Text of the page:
Let us assume that an observer is stationary at the origin in expanding space. We assume the FRW metric near the origin is given by:


Let us assume that the observer measures time by bouncing a light beam at a mirror that is at a constant proper unit distance away from him.

By substituting $dt=0$ in the metric we find that an interval of proper distance $ds$ is given by:

$$ds=a(t)\ dr$$

Integrating we find the proper distance $S$ to an object at co-moving co-ordinate $r$ is given by:

$$S=a(t)\ r$$

Thus if the mirror has constant proper distance $S=1$ then it follows a path in co-moving co-ordinates given by:


A light beam is described by substituting $ds=0$ in the metric to get the null geodesic:


Integrating we get the path of a light beam:

$$r = \int \frac{dt}{a(t)}$$

The spacetime diagram below shows the observer attempting to measure cosmological time $t$ using the light clock.

Light Clock Cosmological

One can see that as the mirror gets closer in co-moving co-ordinate $r$ the period of the light clock gets smaller and smaller. Thus the light clock is getting faster relative to cosmological time $t$.

Now let us make a transformation to conformal time $\tau$ given by the relationship:


The transformed radial co-ordinate $\rho$ is given by:

$$\rho\ d\tau = r\ dt$$

Therefore the path of the mirror in conformal co-ordinates is given by:

$$\rho = r\ \frac{dt}{d\tau}$$

$$\rho = \frac{1}{a(t)} \cdot a(t) = 1$$

The path of a light beam in co-moving co-ordinates is given by:


Therefore in conformal co-ordinates we have:


On integrating:

$$\rho = \tau$$

Thus in conformal co-ordinates the light clock is described by the diagram below:

Light Clock Conformal

One can now see that the light clock period is constant - the clock is working properly.

Thus a light clock measures conformal time $\tau$ rather than cosmological time $t$.

Is this argument correct?

P.S. In answer to Lubos's objection I should not have introduced a new co-ordinate $\rho$. Instead I should keep the co-moving co-ordinate $r$ but change the time variable that it depends on from cosmological time $t$ to conformal time $\tau$.

Therefore I should express the transformation as:



As the end of the light clock travels on the path $r(t)=1/a(t)$ and an interval of conformal time is $d\tau=dt/a(t)$ we find that, in terms of conformal time $\tau$, the co-moving co-ordinate of the end of the light clock, $r(\tau)$, is constant i.e.:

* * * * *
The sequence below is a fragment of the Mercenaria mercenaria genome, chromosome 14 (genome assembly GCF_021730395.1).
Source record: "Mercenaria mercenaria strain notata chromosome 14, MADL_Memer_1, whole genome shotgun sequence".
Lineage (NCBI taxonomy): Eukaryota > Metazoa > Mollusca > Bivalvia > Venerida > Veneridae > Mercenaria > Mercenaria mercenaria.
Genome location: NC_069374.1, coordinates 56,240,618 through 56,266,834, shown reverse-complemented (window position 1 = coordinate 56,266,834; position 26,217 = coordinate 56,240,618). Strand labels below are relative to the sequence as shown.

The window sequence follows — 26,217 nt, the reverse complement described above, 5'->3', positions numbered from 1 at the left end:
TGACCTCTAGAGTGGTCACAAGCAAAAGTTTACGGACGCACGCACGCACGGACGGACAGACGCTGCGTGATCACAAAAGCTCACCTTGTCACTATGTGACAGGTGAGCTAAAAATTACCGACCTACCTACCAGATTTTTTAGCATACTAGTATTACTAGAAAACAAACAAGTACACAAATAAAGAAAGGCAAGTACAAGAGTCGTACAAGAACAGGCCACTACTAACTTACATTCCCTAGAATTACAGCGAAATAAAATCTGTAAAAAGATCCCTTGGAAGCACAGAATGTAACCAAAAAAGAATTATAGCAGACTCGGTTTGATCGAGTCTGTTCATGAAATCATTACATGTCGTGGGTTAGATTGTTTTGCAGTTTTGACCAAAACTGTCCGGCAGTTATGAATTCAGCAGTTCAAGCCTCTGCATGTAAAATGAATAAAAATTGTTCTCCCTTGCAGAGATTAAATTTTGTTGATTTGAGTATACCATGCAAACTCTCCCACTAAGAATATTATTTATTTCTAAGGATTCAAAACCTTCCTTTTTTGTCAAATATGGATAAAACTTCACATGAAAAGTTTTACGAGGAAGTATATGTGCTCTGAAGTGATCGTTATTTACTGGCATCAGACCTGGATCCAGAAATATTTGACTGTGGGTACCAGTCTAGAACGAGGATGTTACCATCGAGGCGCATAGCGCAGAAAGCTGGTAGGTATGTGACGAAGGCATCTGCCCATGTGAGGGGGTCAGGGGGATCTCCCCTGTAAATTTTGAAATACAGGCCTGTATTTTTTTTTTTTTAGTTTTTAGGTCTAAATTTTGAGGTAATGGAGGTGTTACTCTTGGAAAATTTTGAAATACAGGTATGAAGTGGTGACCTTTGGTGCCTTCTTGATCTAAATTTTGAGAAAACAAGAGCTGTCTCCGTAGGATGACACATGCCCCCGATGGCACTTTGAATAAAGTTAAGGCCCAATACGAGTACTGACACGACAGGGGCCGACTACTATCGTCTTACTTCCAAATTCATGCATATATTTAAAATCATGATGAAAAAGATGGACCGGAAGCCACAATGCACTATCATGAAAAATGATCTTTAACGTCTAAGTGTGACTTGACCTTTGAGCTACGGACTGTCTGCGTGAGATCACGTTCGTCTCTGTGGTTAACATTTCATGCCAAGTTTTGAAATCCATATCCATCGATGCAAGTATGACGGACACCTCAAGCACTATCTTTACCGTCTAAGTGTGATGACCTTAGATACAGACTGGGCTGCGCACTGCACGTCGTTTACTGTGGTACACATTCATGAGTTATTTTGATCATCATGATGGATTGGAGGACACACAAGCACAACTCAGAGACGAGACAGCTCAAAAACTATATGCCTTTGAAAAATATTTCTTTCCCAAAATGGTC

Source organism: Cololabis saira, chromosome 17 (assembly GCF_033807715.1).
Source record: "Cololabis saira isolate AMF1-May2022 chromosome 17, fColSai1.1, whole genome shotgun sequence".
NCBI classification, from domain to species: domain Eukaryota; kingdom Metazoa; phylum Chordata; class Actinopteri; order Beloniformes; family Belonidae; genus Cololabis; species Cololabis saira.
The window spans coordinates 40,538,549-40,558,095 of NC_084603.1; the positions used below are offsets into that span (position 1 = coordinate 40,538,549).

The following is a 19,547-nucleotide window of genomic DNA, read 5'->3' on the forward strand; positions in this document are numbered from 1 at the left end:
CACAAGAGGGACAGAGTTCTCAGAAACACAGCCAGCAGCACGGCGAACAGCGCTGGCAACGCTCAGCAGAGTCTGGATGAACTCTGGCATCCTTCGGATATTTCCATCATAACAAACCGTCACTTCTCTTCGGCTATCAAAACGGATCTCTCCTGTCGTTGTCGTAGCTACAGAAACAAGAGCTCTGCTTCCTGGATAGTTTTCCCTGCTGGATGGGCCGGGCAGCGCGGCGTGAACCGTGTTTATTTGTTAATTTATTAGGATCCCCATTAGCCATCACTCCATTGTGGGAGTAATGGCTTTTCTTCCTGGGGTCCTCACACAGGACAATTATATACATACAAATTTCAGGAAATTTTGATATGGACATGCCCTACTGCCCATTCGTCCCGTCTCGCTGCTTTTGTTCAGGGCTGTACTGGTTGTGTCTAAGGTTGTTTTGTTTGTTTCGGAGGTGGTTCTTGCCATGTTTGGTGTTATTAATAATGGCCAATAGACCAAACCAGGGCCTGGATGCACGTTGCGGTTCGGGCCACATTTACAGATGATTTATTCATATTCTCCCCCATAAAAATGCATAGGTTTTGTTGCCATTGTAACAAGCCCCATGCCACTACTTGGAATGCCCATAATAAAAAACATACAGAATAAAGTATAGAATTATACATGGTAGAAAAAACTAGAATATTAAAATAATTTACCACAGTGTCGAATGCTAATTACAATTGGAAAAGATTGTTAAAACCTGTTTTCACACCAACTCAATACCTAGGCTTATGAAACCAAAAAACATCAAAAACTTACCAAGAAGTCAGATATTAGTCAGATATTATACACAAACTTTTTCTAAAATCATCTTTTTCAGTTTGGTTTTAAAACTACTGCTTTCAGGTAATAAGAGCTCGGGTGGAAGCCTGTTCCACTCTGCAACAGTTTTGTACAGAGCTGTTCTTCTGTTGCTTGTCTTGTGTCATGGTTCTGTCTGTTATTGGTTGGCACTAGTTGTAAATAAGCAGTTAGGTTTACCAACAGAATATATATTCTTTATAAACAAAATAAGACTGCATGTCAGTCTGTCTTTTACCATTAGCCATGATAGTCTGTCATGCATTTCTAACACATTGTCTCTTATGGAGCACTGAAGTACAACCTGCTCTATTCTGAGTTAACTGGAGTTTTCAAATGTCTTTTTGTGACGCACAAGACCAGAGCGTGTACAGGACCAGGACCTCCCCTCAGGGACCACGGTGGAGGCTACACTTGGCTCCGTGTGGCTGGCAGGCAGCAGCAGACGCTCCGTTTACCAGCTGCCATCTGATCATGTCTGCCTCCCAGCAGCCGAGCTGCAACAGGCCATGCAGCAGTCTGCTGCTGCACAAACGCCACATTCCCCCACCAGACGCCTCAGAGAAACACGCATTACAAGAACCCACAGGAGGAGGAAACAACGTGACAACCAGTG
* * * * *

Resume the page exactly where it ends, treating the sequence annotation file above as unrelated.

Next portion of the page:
$$r(\tau)=\frac{1}{a(t)}\cdot a(t) = 1$$

Similarly the light beam geodesic is initially in terms of $t$:


using $d\tau=dt/a(t)$ we find


Integrating we find the expected 45 degree light cones in the $\tau$,$r$ spacetime diagram:


PS I now realise that my idea is wrong.

The co-moving distance light travels in a small interval of cosmological time $\delta t$ is: $$r = \frac{c \delta t}{a(t)}$$. As we have $r \propto 1/a(t)$ then we get: $$\frac{c \delta t}{a(t)} \propto \frac{1}{a(t)}$$ $$\delta t \propto 1$$ Therefore the light clock does measure cosmological time correctly.


1 Answer 1


No, the argument is not correct. The spatial "conformal" coordinate $R$ in which, together with the conformal time $\tau$, the angle of the light rays is 45 degrees is not $\rho$ but nothing else than $r$: $$ ds^2 = -dt^2 + a(t)^2 dr^2 = a(t)^2 (-d\tau^2 + dr^2) $$ If you want a diagram with $\tau$ on the vertical axis where the light rays are drawn at 45 degrees, the horizontal axis must be $r$. And because the proper length of the mirror is kept constant, the right end of the mirror will be at $r=L / a(t)$, just like you wrote at the beginning.

So in this diagram, $\Delta \tau$ between the two ticks will be equal to $2r_{\rm right}$ i.e. like $2L/a(t)$ as well, and because $\Delta \tau = 2L/a(t)$, then $\Delta t = 2L$, assuming that $L\ll R_{\rm Hubble}$ and so on. So just like one may determine with common sense, it's the cosmological time that is measured by the number of ticks, not the conformal time.

The two lines starting with "The transformed radial co-ordinate $\rho$ is given by" are incorrect or at least misleading. One may transform coordinates in any way he wants but only some coordinates complete $\tau$ to conformal coordinates, and it is $r$, not $\rho$.

  • $\begingroup$ Instead of introducing $\rho$ maybe I should have just introduced $r(\tau)=r(t)dt/d\tau$. If the end of the light clock travels on the path $r(t)=1/a(t)$ then that is also $r(\tau)=(1/a)*a=1$. $\endgroup$ Apr 15, 2015 at 18:16
  • $\begingroup$ Sorry, this equation is completely wrong. If you have $r$ as a function of $\tau$, the correct formula is still $r(\tau)=r(\tau(t))$, i.e. $r=r$. There is no $dt/d\tau$ here. The latter factor only appears if you express the derivative $r'$ - $dr/dt$ and $dr/d\tau$ differ by this factor. $\endgroup$ Apr 16, 2015 at 5:11
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    $\begingroup$ Ok - I see what i've done wrong now! $\endgroup$ Apr 16, 2015 at 17:27

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